I don’t know, it sounds to me like you are echoing your mother, who begged you to drop the BF as soon as he was diagnosed (which is pretty crappy, in my opinion, unless there were other reasons she doesn’t like him). “I’m too young,” really? No, you’re not. People younger than you join the military, become ER nurses and paramedics, take care of terminally sick parents, etc. Getting older doesn’t make you stronger if you run away when things get difficult.

    Make sure you are leaving your boyfriend because he is not the man you want to be with forever. Don’t leave him because your mom is constantly whispering in your ear about how this is “too hard.” And get counseling to help you move past your fear and horror, for sure.

    1. Northern Star, I’m with you. That whole “I’m too young” is complete and utter bullshit and turned me off. I can respect “I realized I can’t handle it” – that’s totally valid and good for her for copping to it, but age is irrelevant. We’ve seen older folks who have bailed after a major life tragedy and younger folks who’ve stayed the course.

    2. dinoceros says:

      At first, I felt that way too about the “too young” comment. But it might be true for her. She very likely might be more equipped to handle it 10 years from now. But I do agree that if she is saying that EVERYONE her age would feel the same way, she’s naive.

  9. Another Jen says:

    I don’t think it’s respectful to stay with someone out of guilt or obligation. Sure, he has epilepsy, but that doesn’t mean he’s not capable of handling the normal emotional ups and downs of life, relationships end all the time. Depending on where the relationships stands outside of his condition, it might help to discuss your feelings and his needs. You’re not at a point where you’re ready to be a partner’s caregiver…is your relationship even at that point? Maybe he’s not aware that you feel like you’re being asked to take on this responsibility…maybe he doesn’t want you to. On the other hand, if he’s looking for a till-death-do-us-part commitment, he needs to be free to find someone in the same frame of mind. All things considered, 23 is young to make a life-long commitment to a partner; if you’re not ready to do that, epilepsy or not, breaking up is the right move.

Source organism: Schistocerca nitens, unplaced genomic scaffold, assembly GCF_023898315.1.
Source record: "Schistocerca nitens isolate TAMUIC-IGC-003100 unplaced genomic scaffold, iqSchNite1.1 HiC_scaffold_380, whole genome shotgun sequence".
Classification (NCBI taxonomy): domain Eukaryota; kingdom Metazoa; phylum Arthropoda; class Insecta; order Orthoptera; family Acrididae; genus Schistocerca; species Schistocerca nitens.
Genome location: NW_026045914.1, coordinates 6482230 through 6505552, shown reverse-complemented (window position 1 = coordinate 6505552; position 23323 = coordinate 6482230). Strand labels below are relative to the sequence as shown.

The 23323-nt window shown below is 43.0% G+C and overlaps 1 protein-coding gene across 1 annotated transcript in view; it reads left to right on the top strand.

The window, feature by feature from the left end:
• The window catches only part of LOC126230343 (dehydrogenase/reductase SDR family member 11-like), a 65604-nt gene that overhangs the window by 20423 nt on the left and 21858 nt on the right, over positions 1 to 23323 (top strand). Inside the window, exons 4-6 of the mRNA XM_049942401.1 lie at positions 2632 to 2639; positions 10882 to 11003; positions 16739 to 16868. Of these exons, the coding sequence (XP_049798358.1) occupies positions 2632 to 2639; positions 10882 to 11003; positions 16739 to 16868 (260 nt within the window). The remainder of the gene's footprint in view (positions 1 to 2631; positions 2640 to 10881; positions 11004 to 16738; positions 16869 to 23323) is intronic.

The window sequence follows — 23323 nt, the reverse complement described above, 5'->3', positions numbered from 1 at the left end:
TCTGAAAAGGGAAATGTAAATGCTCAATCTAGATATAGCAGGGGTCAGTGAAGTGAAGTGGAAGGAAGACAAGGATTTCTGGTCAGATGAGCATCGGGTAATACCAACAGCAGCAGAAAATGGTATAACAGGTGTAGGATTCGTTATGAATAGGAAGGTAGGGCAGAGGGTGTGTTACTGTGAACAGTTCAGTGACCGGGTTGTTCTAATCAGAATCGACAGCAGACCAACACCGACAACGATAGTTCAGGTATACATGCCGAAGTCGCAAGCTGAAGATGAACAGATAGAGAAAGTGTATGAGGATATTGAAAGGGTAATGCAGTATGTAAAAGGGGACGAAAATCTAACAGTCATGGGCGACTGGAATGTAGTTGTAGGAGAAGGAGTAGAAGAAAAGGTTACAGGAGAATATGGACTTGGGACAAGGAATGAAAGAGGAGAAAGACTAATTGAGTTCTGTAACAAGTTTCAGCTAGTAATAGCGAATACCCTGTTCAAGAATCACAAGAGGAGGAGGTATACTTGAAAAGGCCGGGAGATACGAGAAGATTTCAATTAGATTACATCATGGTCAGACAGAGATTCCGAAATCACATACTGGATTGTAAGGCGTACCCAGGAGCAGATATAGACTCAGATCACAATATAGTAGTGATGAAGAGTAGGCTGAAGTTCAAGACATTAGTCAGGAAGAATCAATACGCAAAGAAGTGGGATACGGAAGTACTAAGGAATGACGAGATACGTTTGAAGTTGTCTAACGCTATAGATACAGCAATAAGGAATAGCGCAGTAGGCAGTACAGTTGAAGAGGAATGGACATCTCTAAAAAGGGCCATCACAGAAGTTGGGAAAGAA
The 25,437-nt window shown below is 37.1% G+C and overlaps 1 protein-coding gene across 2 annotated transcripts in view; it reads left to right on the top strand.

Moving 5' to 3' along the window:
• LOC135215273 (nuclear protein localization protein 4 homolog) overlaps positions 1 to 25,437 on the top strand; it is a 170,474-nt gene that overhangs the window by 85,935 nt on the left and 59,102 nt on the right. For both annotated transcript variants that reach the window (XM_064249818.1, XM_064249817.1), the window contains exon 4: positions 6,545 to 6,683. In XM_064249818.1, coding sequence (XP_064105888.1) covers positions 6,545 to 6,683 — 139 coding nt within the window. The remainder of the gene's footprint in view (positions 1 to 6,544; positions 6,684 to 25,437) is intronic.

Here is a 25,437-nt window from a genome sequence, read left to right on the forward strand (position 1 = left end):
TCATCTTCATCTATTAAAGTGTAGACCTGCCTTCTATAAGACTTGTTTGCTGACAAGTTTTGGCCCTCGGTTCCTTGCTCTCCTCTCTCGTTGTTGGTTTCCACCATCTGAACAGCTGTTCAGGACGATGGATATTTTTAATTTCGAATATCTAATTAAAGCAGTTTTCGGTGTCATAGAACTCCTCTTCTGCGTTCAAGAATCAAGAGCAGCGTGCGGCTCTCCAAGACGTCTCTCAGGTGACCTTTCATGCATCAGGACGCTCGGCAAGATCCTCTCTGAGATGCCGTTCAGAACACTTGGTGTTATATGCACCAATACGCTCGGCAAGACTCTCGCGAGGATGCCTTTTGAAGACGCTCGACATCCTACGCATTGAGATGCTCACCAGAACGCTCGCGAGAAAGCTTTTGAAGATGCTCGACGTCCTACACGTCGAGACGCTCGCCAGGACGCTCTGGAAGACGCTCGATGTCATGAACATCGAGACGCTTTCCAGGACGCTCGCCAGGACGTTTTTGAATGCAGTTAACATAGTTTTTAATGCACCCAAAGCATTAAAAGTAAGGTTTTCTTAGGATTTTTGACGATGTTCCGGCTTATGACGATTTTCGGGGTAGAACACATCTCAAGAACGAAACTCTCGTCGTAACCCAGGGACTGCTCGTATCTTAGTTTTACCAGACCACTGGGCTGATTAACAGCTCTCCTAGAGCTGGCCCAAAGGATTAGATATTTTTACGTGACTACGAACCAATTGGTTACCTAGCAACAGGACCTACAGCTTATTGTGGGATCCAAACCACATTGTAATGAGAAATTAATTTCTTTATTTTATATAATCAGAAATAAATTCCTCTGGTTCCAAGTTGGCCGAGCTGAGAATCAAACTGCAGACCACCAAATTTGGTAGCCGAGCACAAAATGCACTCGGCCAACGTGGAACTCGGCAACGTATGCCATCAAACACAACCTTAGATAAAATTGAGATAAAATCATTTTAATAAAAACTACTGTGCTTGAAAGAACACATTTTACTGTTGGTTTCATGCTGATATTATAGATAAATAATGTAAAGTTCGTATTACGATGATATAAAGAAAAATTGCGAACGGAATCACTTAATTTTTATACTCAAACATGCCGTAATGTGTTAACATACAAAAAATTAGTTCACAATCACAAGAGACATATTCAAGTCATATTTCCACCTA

10. My son, 18 at the time, had his first seizure a year ago, and has had 2 more episodes since. It was terrifying; I was afraid he would die or have serious brain damage. Like the OP, my son has no memory of the episodes and does not feel traumatized by them. But because I was there with him for all 3 and in the ICU with him for 4 days after the first episode I am definitely traumatized. If he were my boyfriend instead of my son, I would seriously consider breaking up with him. Obviously I love my son and want to remain a part of his life and will do anything I can for him. But I really do live in terror that it will happen again. I have nothing but sympathy for the OP. She’s so young, and it’s a lot to have to cope with. Give her a break.

  11. I think you date people in order to find the one to whom you’d be willing to potentially make that “in sickness and in health” vow. Until you do, you’re not obligated to be ready for that.

    1. You nailed it Kate.
      I also loved the compassionate and realistic answer Wendy gave.
      Good luck, LW